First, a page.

Right now, British sport is languishing in an era of professional blandness. It is in dire need of a shot of enthusiasm, a new generation of sporting madmen. For the answer, we must turn away from "real" sport, and look towards the world of "sports entertainment." The term was first coined by pro wrestling to subtly hip people to the fact that it, well, isn't real. And although in some ways it's the "realest" shit out there, the world of darts is as much entertainment as it is sport.
The main similarity, other than both of them being popular in the 70s, is that darts and wrestling are both almost completely personality-based. The career of a wrestler or dartist (I know) can sink or float on the back of their persona. There are good guys, bad guys, mad guys, and sad guys. They come as diverse as Phil "The Power" Taylor (indomitable, but with a sexual assault charge under his belt), Ted Hankey (a shit-stirring real ale vampire), Martin "Wolfy" Adams (a hirsute old gent, looks like an amiable blacksmith) and Paul Nicholson (provincial badboy, wears aviators, entrance music is Kasabian).
Because the companies who sponsor them look for character, not compliance, the players are encouraged to cultivate a persona rather than deny one (as in most professional sports), to play up to their idiosyncrasies and their weaknesses rather than glossing them over to seem more professional. Rafael Nadal is considered a bit cocky in the world of tennis, but if he played darts he'd probably come on dressed as a Matador to "Livin' La Vida Loca."
Darts really understands personality branding and isn't afraid to milk it. Look at Tony O'Shea—he's a very fat man, but he sees no reason to massage the truth. Instead, he calls himself "Silverback" and waddles up to the oche like this:
Darts has really embraced the power of spectacle in a way that only wrestling has before. Boxers have always had lavish entrances, for sure, but there's very little participation there. They're too focused on not dying to do animal impressions. Which is a shame. Plus, they're all either Slavic punching robots or preening drug cheats these days. The stars of the dart world, however, really know how to put on a show. There's indoor fireworks, High Street Honeys, neckless bouncers, and regional trash-talking. The crowd dish it out, and the dartists serve it back with panto precision.
The fans are a big part of the darts spectacle, and, in Britain, they've even deemed it fitting to replace "God Save the Queen" with their own national anthem: "Chelsea Dagger," a song far catchier and more evocative of Modern Britain than the imperialist dirge the Queen recorded back in the 1980s or whatever decade that song's from. The fans are there to be entertained. They aren't sitting in the cold waiting for a broken leg, or forced to stand in line for 15 minutes to pay $9.00 for a warm Carlsberg. No, darts fans are already pissed. They turn up pissed. Half of them look like they woke up pissed, but who gives a shit? It's darts!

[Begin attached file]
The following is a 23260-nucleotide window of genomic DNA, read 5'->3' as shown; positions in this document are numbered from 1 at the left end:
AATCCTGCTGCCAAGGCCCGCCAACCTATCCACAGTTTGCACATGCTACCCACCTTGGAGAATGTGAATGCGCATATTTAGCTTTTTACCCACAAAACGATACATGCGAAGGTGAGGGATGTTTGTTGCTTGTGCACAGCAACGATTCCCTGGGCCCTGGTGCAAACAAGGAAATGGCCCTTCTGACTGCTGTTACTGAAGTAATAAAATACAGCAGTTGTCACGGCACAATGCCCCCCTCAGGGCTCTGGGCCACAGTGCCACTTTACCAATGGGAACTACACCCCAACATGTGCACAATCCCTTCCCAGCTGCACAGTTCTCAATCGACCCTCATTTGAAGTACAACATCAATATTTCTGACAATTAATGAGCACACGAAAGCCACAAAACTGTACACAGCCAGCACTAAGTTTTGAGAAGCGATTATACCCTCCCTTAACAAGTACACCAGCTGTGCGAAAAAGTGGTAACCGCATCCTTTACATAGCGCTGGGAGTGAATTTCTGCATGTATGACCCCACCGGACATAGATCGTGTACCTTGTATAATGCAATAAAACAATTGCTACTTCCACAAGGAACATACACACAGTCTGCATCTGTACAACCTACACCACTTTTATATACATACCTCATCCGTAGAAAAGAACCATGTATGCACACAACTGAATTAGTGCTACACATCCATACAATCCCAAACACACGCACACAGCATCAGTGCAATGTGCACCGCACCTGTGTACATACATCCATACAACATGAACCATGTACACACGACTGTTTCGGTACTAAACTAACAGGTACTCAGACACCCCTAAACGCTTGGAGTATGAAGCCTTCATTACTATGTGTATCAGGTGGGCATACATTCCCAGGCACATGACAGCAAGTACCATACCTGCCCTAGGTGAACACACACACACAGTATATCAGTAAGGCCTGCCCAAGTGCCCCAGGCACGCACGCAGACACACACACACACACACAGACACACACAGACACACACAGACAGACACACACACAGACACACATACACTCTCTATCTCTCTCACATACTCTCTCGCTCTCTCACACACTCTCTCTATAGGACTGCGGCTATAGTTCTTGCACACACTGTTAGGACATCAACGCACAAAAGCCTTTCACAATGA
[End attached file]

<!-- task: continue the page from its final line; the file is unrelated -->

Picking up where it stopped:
How many Rugby Union matches do you see people reaching for the lasers at?
The other progressive quality that darts has in common with wrestling is that it's gender-equal. I doubt that Gloria Steniem has ever written a feminist treatise about Chyna's victory in her 1999 intercontinental title fight against Jeff Jarret, but it's a moment that should be up there with the '68 Black Power salutes. Darts has Anastasia "The Russian Beauty" Dobromyslova and Trina "The Golden Girl" Gulliver. I know what you're thinking, but they're not exactly the shy, retiring types. The federations don't seem to be run by the blazer-and-badge old boys network, but by entrepreneurs who want to thrill their audiences with drama. Gender conventions don't matter to them; if you can play, you can play.
Sports entertainment may still be seen as sport's awkward half-brother, but like in Rain Man, the older, more respectable brother can learn from its rough and ready sibling. I'm sure the cynics are going to say that all the pizzaz and story-lining are making up for the limitations of what are, respectively, a boring pub game and a fake sport played by failed stuntmen. But I struggle to believe that anyone who's seen Raymond "Barney" Von Barneveld trying to finish on a double top, or witnessed Mankind's "Hell In A Cell" belly-flop, would ever be able to thrill in the same way at the sight of Jenson Button doing the Running Man with James Corden at a Rizzle Kicks gig.
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